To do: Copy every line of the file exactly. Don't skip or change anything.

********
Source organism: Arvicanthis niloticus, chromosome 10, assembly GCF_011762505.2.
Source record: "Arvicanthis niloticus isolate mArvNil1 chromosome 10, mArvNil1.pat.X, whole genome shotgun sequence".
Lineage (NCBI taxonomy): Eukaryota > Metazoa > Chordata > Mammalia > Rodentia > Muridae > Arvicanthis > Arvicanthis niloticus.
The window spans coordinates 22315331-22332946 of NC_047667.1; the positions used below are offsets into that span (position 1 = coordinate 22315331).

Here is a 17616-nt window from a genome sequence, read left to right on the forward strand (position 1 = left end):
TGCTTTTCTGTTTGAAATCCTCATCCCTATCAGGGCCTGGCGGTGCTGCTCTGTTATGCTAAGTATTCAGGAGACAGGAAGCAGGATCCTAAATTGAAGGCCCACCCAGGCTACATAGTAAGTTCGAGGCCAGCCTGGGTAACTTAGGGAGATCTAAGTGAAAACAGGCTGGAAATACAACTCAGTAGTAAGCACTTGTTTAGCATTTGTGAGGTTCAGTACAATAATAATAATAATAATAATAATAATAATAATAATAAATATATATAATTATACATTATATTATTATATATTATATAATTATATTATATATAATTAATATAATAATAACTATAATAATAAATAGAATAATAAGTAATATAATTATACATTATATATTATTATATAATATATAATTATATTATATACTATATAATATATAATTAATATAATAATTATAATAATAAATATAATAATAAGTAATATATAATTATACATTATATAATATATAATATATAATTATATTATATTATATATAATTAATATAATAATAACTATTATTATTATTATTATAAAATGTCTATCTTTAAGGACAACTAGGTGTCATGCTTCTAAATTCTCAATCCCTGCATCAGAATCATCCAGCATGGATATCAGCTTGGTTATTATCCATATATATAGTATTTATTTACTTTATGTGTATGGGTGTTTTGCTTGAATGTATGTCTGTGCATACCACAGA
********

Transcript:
Source organism: Arvicanthis niloticus, chromosome 10, assembly GCF_011762505.2.
Source record: "Arvicanthis niloticus isolate mArvNil1 chromosome 10, mArvNil1.pat.X, whole genome shotgun sequence".
Lineage (NCBI taxonomy): Eukaryota > Metazoa > Chordata > Mammalia > Rodentia > Muridae > Arvicanthis > Arvicanthis niloticus.
The window spans coordinates 22315331-22332946 of NC_047667.1; the positions used below are offsets into that span (position 1 = coordinate 22315331).

Here is a 17616-nt window from a genome sequence, read left to right on the forward strand (position 1 = left end):
TGCTTTTCTGTTTGAAATCCTCATCCCTATCAGGGCCTGGCGGTGCTGCTCTGTTATGCTAAGTATTCAGGAGACAGGAAGCAGGATCCTAAATTGAAGGCCCACCCAGGCTACATAGTAAGTTCGAGGCCAGCCTGGGTAACTTAGGGAGATCTAAGTGAAAACAGGCTGGAAATACAACTCAGTAGTAAGCACTTGTTTAGCATTTGTGAGGTTCAGTACAATAATAATAATAATAATAATAATAATAATAATAATAAATATATATAATTATACATTATATTATTATATATTATATAATTATATTATATATAATTAATATAATAATAACTATAATAATAAATAGAATAATAAGTAATATAATTATACATTATATATTATTATATAATATATAATTATATTATATACTATATAATATATAATTAATATAATAATTATAATAATAAATATAATAATAAGTAATATATAATTATACATTATATAATATATAATATATAATTATATTATATTATATATAATTAATATAATAATAACTATTATTATTATTATTATAAAATGTCTATCTTTAAGGACAACTAGGTGTCATGCTTCTAAATTCTCAATCCCTGCATCAGAATCATCCAGCATGGATATCAGCTTGGTTATTATCCATATATATAGTATTTATTTACTTTATGTGTATGGGTGTTTTGCTTGAATGTATGTCTGTGCATACCACAGA